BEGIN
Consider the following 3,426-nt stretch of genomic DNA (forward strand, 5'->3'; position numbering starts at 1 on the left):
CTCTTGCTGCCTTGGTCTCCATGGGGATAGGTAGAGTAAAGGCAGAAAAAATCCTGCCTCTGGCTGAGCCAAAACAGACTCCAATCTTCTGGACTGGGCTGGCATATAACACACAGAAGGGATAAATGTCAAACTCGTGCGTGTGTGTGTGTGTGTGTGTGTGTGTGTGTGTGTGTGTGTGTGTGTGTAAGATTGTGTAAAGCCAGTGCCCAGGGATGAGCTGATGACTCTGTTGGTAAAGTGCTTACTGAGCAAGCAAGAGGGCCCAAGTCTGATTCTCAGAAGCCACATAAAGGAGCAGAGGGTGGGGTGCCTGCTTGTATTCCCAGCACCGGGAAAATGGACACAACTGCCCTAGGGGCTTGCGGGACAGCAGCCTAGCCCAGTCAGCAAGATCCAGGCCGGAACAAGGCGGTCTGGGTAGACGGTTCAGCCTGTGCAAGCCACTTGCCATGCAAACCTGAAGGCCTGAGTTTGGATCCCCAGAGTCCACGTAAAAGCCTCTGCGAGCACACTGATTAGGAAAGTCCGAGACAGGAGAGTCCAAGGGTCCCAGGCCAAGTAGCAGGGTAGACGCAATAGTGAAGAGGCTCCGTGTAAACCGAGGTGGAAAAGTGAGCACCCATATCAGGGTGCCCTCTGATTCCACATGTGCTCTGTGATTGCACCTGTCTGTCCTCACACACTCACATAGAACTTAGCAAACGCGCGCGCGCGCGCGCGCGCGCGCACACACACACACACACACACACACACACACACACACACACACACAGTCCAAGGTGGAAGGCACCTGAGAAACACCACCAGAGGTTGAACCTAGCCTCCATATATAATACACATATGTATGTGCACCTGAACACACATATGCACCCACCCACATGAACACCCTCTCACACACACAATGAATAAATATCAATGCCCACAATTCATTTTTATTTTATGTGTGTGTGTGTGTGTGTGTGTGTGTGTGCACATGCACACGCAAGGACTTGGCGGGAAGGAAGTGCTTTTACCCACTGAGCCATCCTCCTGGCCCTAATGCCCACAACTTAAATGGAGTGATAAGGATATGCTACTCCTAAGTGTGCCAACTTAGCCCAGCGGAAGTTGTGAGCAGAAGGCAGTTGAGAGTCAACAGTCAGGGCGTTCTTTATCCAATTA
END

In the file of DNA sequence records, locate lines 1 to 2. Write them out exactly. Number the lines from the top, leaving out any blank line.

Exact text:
Consider the following 3,426-nt stretch of genomic DNA (forward strand, 5'->3'; position numbering starts at 1 on the left):
CTCTTGCTGCCTTGGTCTCCATGGGGATAGGTAGAGTAAAGGCAGAAAAAATCCTGCCTCTGGCTGAGCCAAAACAGACTCCAATCTTCTGGACTGGGCTGGCATATAACACACAGAAGGGATAAATGTCAAACTCGTGCGTGTGTGTGTGTGTGTGTGTGTGTGTGTGTGTGTGTGTGTGTGTGTGTAAGATTGTGTAAAGCCAGTGCCCAGGGATGAGCTGATGACTCTGTTGGTAAAGTGCTTACTGAGCAAGCAAGAGGGCCCAAGTCTGATTCTCAGAAGCCACATAAAGGAGCAGAGGGTGGGGTGCCTGCTTGTATTCCCAGCACCGGGAAAATGGACACAACTGCCCTAGGGGCTTGCGGGACAGCAGCCTAGCCCAGTCAGCAAGATCCAGGCCGGAACAAGGCGGTCTGGGTAGACGGTTCAGCCTGTGCAAGCCACTTGCCATGCAAACCTGAAGGCCTGAGTTTGGATCCCCAGAGTCCACGTAAAAGCCTCTGCGAGCACACTGATTAGGAAAGTCCGAGACAGGAGAGTCCAAGGGTCCCAGGCCAAGTAGCAGGGTAGACGCAATAGTGAAGAGGCTCCGTGTAAACCGAGGTGGAAAAGTGAGCACCCATATCAGGGTGCCCTCTGATTCCACATGTGCTCTGTGATTGCACCTGTCTGTCCTCACACACTCACATAGAACTTAGCAAACGCGCGCGCGCGCGCGCGCGCGCGCACACACACACACACACACACACACACACACACACACACACACACAGTCCAAGGTGGAAGGCACCTGAGAAACACCACCAGAGGTTGAACCTAGCCTCCATATATAATACACATATGTATGTGCACCTGAACACACATATGCACCCACCCACATGAACACCCTCTCACACACACAATGAATAAATATCAATGCCCACAATTCATTTTTATTTTATGTGTGTGTGTGTGTGTGTGTGTGTGTGTGCACATGCACACGCAAGGACTTGGCGGGAAGGAAGTGCTTTTACCCACTGAGCCATCCTCCTGGCCCTAATGCCCACAACTTAAATGGAGTGATAAGGATATGCTACTCCTAAGTGTGCCAACTTAGCCCAGCGGAAGTTGTGAGCAGAAGGCAGTTGAGAGTCAACAGTCAGGGCGTTCTTTATCCAATTA